You complete tasks quickly and efficiently. The critical chain method is about utilising the right resources quickly and ensuring those resources are replaced correctly in the next time slot. The critical chain method suits you if you need to finish your work quickly and efficiently or organise teams.

You don't have to think about employee education. You don't teach your employees - it's assumed they can already use software, do analysis, and perform their duties well. You don't control what they do; you tell them the sequence of work and the results you want once, and then you manage the buffers you put around the project and use them at the right time.

The Steps for Using the Critical Chain Method in Project Management

Steps for Using the Critical Chain Method in Project Management

How do you use the critical chain method in project management? Well, it's easier than it may seem at first glance. To successfully implement the critical chain method in your project management, you need to:

  1. Define the critical chain. Break down the project work into small tasks and divide them into detailed subtasks.
  2. Identify two types of tasks. The first type is those that you need to complete the project. For example, suppose you are applying to a university abroad. In that case, you must collect documents, apostille them, ensure they are suitable, write motivation letters, send them to universities, and pay application fees. The second type is tasks that will require the most of your time. You can merge second-stage tasks into first-stage tasks; when applying to a university abroad, the second type of tasks would be considered the most resource- and time-intensive. These may include writing a covering letter, CV (resume), and motivational documents, as well as the move and the first weeks in your new city.
  3. Identify resource constraints. To minimise interruptions and project delays, you need to understand what limitations you will have. In a study abroad situation, this could be insufficient funds to study at a top university, lack of knowledge of a foreign language, a short time frame before your desired start date, lack of documents to prove your eligibility for a scholarship, and so on.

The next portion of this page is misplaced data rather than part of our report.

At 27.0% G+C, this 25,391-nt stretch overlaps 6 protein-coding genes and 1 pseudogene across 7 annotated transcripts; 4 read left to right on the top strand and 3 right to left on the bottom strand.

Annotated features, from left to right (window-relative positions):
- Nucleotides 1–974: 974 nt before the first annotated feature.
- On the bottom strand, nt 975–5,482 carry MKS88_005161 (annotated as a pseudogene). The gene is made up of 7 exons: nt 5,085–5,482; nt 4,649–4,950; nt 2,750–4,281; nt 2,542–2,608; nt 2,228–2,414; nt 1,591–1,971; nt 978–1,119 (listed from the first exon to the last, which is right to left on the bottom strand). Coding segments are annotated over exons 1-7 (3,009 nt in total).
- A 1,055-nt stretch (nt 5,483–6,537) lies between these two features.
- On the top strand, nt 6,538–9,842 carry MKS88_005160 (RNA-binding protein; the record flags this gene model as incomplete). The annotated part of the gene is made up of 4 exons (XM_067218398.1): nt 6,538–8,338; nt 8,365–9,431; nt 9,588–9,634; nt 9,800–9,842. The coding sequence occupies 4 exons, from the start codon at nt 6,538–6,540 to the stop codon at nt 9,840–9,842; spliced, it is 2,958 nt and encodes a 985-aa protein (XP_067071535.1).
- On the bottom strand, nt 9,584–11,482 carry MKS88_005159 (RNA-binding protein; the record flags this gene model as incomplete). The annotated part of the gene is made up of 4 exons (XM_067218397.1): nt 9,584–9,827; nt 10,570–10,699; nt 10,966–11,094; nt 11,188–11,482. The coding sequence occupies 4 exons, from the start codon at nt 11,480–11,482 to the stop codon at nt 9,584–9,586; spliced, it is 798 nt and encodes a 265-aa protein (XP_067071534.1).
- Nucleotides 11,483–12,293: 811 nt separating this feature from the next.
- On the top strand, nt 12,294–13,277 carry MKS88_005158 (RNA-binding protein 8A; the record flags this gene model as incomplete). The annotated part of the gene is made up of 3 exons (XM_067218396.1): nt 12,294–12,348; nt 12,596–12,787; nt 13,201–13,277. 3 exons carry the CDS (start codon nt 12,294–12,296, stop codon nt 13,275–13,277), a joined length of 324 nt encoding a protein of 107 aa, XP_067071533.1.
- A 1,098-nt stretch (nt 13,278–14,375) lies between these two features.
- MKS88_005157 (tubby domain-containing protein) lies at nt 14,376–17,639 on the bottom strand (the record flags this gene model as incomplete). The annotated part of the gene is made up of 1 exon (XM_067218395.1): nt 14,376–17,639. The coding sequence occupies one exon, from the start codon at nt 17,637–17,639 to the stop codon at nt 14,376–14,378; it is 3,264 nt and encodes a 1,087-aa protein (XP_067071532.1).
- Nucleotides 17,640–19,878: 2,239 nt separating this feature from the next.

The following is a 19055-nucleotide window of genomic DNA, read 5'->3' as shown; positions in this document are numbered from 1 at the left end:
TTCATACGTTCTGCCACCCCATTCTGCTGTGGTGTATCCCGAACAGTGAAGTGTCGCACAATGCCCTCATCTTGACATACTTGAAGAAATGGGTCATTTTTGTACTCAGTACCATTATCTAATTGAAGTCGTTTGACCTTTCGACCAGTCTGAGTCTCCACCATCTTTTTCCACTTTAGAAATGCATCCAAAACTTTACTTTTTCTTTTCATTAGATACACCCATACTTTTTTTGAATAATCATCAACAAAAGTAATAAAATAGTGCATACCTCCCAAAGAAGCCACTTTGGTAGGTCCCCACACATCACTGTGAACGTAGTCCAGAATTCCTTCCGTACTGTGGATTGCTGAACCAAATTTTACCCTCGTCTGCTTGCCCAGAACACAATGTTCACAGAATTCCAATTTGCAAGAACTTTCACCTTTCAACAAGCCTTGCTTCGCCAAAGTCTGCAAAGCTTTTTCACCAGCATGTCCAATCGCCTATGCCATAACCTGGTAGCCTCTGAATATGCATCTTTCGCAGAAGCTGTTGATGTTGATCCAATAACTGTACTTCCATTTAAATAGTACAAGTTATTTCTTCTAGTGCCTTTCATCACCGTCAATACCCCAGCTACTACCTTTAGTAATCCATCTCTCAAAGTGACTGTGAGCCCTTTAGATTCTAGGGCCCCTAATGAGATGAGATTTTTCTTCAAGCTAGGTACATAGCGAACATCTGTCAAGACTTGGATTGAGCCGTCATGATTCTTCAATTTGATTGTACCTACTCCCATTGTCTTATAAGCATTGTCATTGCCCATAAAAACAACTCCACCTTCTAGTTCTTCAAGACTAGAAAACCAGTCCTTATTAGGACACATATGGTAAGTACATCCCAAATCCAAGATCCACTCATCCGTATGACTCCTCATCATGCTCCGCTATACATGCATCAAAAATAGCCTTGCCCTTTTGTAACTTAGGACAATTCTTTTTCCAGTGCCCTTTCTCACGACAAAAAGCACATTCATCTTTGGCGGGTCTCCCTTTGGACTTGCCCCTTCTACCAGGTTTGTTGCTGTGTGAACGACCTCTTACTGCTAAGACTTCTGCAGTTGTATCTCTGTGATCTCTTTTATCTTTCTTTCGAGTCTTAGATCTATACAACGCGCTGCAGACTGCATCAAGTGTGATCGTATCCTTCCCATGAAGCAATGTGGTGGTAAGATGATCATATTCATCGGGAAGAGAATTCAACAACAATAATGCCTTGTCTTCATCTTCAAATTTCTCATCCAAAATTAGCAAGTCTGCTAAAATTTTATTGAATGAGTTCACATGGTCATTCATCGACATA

4. Distribute tasks among team members. Make sure that each person does what they are good at; this is especially true if this is the first time you are assembling the team you plan to work with on a project. Allow the team to work on different tasks; don't micromanage, that is, constantly supervising and clarifying project statuses several times a day.
  5. Refuse multitasking. Within the framework of this methodology, it will not play in your favour. Forbid switching tasks as it will not positively affect productivity. Focus on your tasks and ask your employees to do the same.
  6. Create different resource buffers - for example, a time buffer or a buffer of extra manpower. Studies show that this approach completes projects 25% faster than those leading without this methodology at the core.
  7. Avoid wasting time. Allocate 50% of the usual time to complete a typical task of a particular plan to tackle a current assignment with the same characteristics. If it usually takes a year to enrol abroad, you must tackle the task in six months. If more time is needed, you can use buffers - adding resources, including time and money, to those already committed to the issue. With a compressed timeframe, you will accomplish the task most efficiently, and the team will reach optimum productivity.

The Conclusion

Critical chain project management is a convenient way of solving problems the project manager faces and distributing responsibilities within the team. The main principles of the critical chain method are managing resource buffers rather than micromanaging employees, offering employees areas of responsibility that are familiar to them, allocating resources to tasks, highlighting essential tasks that you need to do first, and reducing the time to complete actions. This method makes it possible to complete projects quickly, efficiently and with the best results. A manager who uses this method can also count on the high motivation of employees and time for experimentation autonomously, and you don't have to spend a lot of effort to train your staff and explain to them how exactly you want to complete the project.